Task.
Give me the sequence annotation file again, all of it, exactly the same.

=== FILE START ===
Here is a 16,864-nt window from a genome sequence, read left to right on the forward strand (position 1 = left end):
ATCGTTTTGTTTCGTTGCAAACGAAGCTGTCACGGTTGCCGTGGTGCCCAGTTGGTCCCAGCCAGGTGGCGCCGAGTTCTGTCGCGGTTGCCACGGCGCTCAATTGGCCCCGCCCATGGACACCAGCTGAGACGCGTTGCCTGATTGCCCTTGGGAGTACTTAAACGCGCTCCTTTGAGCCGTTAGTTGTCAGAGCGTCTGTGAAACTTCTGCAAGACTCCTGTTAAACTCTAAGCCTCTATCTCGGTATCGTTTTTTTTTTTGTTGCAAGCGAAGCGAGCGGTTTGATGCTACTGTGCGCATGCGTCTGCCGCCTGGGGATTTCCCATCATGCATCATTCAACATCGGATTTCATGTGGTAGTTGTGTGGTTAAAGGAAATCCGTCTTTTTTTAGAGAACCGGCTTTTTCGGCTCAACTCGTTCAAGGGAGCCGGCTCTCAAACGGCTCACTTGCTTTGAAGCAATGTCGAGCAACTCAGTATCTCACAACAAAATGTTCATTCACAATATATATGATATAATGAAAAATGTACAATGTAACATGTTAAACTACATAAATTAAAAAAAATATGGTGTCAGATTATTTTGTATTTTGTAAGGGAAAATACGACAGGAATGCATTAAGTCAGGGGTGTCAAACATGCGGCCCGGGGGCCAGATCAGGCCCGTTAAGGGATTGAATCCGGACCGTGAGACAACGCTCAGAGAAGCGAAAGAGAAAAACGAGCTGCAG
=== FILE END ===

Here is a 16,864-nt window from a genome sequence, read left to right on the forward strand (position 1 = left end):
ATCGTTTTGTTTCGTTGCAAACGAAGCTGTCACGGTTGCCGTGGTGCCCAGTTGGTCCCAGCCAGGTGGCGCCGAGTTCTGTCGCGGTTGCCACGGCGCTCAATTGGCCCCGCCCATGGACACCAGCTGAGACGCGTTGCCTGATTGCCCTTGGGAGTACTTAAACGCGCTCCTTTGAGCCGTTAGTTGTCAGAGCGTCTGTGAAACTTCTGCAAGACTCCTGTTAAACTCTAAGCCTCTATCTCGGTATCGTTTTTTTTTTTGTTGCAAGCGAAGCGAGCGGTTTGATGCTACTGTGCGCATGCGTCTGCCGCCTGGGGATTTCCCATCATGCATCATTCAACATCGGATTTCATGTGGTAGTTGTGTGGTTAAAGGAAATCCGTCTTTTTTTAGAGAACCGGCTTTTTCGGCTCAACTCGTTCAAGGGAGCCGGCTCTCAAACGGCTCACTTGCTTTGAAGCAATGTCGAGCAACTCAGTATCTCACAACAAAATGTTCATTCACAATATATATGATATAATGAAAAATGTACAATGTAACATGTTAAACTACATAAATTAAAAAAAATATGGTGTCAGATTATTTTGTATTTTGTAAGGGAAAATACGACAGGAATGCATTAAGTCAGGGGTGTCAAACATGCGGCCCGGGGGCCAGATCAGGCCCGTTAAGGGATTGAATCCGGACCGTGAGACAACGCTCAGAGAAGCGAAAGAGAAAAACGAGCTGCAG